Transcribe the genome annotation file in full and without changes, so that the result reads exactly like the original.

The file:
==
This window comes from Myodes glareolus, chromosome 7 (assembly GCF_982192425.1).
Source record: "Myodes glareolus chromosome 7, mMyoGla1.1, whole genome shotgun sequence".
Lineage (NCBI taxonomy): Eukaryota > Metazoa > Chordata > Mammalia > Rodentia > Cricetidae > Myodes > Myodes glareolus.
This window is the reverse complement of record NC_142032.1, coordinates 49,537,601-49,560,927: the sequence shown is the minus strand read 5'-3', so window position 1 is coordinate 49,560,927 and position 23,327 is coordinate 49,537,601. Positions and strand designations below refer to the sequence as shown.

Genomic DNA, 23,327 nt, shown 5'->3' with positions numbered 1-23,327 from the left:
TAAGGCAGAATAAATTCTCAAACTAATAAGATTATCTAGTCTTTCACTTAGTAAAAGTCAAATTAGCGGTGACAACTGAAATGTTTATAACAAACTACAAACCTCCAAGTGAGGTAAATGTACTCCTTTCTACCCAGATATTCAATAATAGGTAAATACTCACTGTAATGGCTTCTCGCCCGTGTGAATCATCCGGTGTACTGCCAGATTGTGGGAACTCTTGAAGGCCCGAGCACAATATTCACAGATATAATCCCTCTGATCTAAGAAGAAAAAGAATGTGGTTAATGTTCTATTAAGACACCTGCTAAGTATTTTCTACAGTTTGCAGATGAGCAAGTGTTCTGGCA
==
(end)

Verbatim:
This window comes from Myodes glareolus, chromosome 7 (assembly GCF_982192425.1).
Source record: "Myodes glareolus chromosome 7, mMyoGla1.1, whole genome shotgun sequence".
Lineage (NCBI taxonomy): Eukaryota > Metazoa > Chordata > Mammalia > Rodentia > Cricetidae > Myodes > Myodes glareolus.
This window is the reverse complement of record NC_142032.1, coordinates 49,537,601-49,560,927: the sequence shown is the minus strand read 5'-3', so window position 1 is coordinate 49,560,927 and position 23,327 is coordinate 49,537,601. Positions and strand designations below refer to the sequence as shown.

Genomic DNA, 23,327 nt, shown 5'->3' with positions numbered 1-23,327 from the left:
TAAGGCAGAATAAATTCTCAAACTAATAAGATTATCTAGTCTTTCACTTAGTAAAAGTCAAATTAGCGGTGACAACTGAAATGTTTATAACAAACTACAAACCTCCAAGTGAGGTAAATGTACTCCTTTCTACCCAGATATTCAATAATAGGTAAATACTCACTGTAATGGCTTCTCGCCCGTGTGAATCATCCGGTGTACTGCCAGATTGTGGGAACTCTTGAAGGCCCGAGCACAATATTCACAGATATAATCCCTCTGATCTAAGAAGAAAAAGAATGTGGTTAATGTTCTATTAAGACACCTGCTAAGTATTTTCTACAGTTTGCAGATGAGCAAGTGTTCTGGCA